Buhari says Chibok girls will re-enter society

Posted May 09, 2017

When asked by if she was concerned that Boko Haram commanders were being released in exchange of the freed Chibok girls, Obe said: "I think for now, let us put ourselves in the shoes of the parents of the kidnapped girls".

The president said the schoolgirls were freed in exchange for detained suspected extremists in the largest negotiated release so far of the almost 300 girls whose mass abduction in 2014 highlighted the threat of Nigeria's homegrown extremist fighters who are linked to the Islamic State group.

Even parents in Abuja - where the 82 girls were flown in order to meet President Muhammadu Buhari before he left the country for medical treatment - were waiting to see if they would be reunited with their daughters.

(AP Photo/ Sunday Alamba). Girls who escaped early on said some of their classmates had died from illness.

The names of the 82 Chibok schoolgirls newly freed from Boko Haram extremists in Nigeria have been released.

The rehabilitation process has previously been criticised, mainly for keeping the girls in Abuja, around 560 miles from their families in Chibok.

Adesina said Buhari would have left earlier on Sunday but wanted to meet the students, who were kidnapped by Boko Haram Islamists in northeast Nigeria in April 2014, causing worldwide outrage. The official spoke on condition of anonymity as he was not authorized to speak to reporters on the matter.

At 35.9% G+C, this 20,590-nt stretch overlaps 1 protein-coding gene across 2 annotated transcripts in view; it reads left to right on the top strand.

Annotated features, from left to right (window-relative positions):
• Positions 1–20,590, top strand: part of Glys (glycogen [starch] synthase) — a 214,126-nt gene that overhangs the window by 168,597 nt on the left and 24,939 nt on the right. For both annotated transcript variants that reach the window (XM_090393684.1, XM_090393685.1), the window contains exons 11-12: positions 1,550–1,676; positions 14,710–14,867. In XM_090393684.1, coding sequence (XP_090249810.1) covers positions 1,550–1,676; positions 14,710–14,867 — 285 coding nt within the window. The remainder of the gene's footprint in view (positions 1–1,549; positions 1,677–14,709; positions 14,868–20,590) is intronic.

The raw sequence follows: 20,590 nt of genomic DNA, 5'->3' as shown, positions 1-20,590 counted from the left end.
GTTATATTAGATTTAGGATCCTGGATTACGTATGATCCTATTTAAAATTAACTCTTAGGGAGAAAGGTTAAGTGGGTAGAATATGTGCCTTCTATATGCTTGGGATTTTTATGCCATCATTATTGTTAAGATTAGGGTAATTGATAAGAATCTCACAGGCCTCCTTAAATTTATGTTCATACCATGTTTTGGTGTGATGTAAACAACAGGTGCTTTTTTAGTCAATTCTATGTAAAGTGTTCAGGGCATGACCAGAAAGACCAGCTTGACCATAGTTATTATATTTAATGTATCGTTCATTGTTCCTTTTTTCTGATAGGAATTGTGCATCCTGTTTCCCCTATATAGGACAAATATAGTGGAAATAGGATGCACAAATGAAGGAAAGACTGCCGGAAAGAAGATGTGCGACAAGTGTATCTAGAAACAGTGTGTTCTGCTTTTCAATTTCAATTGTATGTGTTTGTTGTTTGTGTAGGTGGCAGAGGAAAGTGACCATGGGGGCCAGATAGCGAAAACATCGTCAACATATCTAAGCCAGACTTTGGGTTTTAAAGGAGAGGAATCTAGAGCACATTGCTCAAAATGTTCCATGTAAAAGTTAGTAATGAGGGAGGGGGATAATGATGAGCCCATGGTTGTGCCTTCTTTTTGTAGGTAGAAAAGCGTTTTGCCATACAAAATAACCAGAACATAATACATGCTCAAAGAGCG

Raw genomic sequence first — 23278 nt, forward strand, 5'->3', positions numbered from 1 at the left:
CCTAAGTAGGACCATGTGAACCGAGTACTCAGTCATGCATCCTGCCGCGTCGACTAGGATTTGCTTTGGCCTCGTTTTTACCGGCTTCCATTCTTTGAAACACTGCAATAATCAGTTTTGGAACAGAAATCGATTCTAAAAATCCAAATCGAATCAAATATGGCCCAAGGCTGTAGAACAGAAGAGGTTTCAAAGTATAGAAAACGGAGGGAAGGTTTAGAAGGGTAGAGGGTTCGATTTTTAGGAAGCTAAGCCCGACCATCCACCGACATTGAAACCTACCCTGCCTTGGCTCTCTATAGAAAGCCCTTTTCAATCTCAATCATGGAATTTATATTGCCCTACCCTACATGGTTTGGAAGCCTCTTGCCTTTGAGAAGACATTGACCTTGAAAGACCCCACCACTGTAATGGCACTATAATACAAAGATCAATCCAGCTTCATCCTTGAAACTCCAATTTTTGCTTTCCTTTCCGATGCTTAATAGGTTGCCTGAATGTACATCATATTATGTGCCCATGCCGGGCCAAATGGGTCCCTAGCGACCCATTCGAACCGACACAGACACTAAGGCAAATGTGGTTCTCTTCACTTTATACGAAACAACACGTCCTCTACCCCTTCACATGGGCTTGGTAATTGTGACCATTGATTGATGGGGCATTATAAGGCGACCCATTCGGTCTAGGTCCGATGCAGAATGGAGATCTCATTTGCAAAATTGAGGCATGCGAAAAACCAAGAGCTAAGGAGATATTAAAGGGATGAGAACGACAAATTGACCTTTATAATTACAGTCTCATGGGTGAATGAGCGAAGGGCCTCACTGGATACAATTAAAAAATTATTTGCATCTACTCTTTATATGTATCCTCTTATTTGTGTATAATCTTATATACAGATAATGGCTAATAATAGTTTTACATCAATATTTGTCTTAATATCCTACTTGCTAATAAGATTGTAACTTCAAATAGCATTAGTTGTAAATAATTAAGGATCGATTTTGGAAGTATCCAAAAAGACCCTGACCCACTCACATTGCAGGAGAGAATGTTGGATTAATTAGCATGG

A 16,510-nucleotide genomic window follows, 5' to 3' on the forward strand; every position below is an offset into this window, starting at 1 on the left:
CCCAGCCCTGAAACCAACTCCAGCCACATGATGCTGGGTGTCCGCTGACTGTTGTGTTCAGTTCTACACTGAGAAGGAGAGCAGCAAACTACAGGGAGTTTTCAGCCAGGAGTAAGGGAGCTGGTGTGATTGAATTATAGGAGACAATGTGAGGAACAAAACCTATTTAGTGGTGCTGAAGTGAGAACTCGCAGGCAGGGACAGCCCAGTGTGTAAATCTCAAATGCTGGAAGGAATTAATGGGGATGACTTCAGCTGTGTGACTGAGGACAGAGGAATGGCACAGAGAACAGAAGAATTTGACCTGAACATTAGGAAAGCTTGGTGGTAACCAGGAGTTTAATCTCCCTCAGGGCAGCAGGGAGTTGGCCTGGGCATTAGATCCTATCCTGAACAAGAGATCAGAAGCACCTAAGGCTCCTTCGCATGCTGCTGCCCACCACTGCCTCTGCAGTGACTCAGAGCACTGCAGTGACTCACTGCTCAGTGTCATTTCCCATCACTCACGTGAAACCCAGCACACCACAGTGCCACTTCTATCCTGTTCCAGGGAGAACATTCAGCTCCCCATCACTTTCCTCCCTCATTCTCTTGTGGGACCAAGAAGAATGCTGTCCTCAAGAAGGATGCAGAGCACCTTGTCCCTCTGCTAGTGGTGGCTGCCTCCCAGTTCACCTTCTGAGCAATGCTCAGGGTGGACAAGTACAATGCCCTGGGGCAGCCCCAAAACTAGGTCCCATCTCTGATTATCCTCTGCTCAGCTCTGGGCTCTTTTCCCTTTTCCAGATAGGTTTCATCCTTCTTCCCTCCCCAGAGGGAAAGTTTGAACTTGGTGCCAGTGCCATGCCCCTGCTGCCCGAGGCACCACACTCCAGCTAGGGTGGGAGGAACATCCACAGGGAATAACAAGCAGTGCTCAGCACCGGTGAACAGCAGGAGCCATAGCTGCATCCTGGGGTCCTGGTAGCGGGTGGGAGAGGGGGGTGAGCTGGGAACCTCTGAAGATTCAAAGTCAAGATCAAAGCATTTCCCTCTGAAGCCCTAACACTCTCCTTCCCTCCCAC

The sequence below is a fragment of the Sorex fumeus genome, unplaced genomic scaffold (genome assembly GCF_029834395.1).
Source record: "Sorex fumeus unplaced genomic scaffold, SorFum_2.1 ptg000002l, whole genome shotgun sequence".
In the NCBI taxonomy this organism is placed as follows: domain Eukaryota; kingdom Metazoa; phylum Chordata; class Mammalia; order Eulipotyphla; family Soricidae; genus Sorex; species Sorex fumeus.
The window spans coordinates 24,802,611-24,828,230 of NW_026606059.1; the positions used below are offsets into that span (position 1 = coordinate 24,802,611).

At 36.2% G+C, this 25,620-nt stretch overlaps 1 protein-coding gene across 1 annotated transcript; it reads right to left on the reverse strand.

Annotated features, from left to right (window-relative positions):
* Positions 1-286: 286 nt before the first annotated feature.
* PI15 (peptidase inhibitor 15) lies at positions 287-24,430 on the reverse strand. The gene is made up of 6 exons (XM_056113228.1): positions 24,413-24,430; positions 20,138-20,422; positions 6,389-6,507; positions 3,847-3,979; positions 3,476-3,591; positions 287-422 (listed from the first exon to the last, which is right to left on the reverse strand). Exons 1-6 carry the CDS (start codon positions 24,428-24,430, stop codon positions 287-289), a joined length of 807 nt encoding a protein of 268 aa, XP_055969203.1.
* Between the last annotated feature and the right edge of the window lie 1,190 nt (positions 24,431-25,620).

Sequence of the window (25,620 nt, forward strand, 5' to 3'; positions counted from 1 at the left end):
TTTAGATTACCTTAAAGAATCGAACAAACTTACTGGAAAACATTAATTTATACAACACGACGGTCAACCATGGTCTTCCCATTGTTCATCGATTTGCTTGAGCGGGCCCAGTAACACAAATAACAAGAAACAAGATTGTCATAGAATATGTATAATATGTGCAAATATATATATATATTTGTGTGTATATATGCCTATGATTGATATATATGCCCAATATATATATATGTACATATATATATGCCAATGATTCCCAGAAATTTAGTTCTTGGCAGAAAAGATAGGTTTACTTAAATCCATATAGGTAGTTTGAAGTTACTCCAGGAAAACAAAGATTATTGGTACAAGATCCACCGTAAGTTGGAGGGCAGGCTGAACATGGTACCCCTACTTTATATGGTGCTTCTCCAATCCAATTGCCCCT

Neither the government nor Boko Haram, which has links to the Islamic State group, gave details about the exchange. The insurgency has claimed the lives of 20,000 people and driven 2.6 million from their homes.

None of the 21 girls who were released in October have been able to move back home, and almost seven months later they are still being held on a military re-integration programme. Human rights groups have criticized the decision to keep them in custody in Abuja.

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There are still 113 girls missing, of the 276 abducted in 2014.

The government secured the release with mediation by the International Committee of the Red Cross.

President Buhari said the girls' freedom was "a pleasant second anniversary gift to the people of Nigeria".

"If that includes swapping some Boko Haram elements for the girls, so what?"

"They develop Stockholm syndrome, identify with captors and want to remain", said Akilu, who has run deradicalisation programs for Boko Haram militants and women abducted by them.

Human rights advocates also fear some of the girls have been used by Boko Haram to carry out suicide bombings as part of the group's insurgency.

Parents anxiously scanned the list to see if their daughters were among those who were released three years after their capture.

The former military ruler then contradicted his aides insistence that he was "hale and hearty", telling his senior ministers he had undergone blood transfusions and had never been as sick in his life.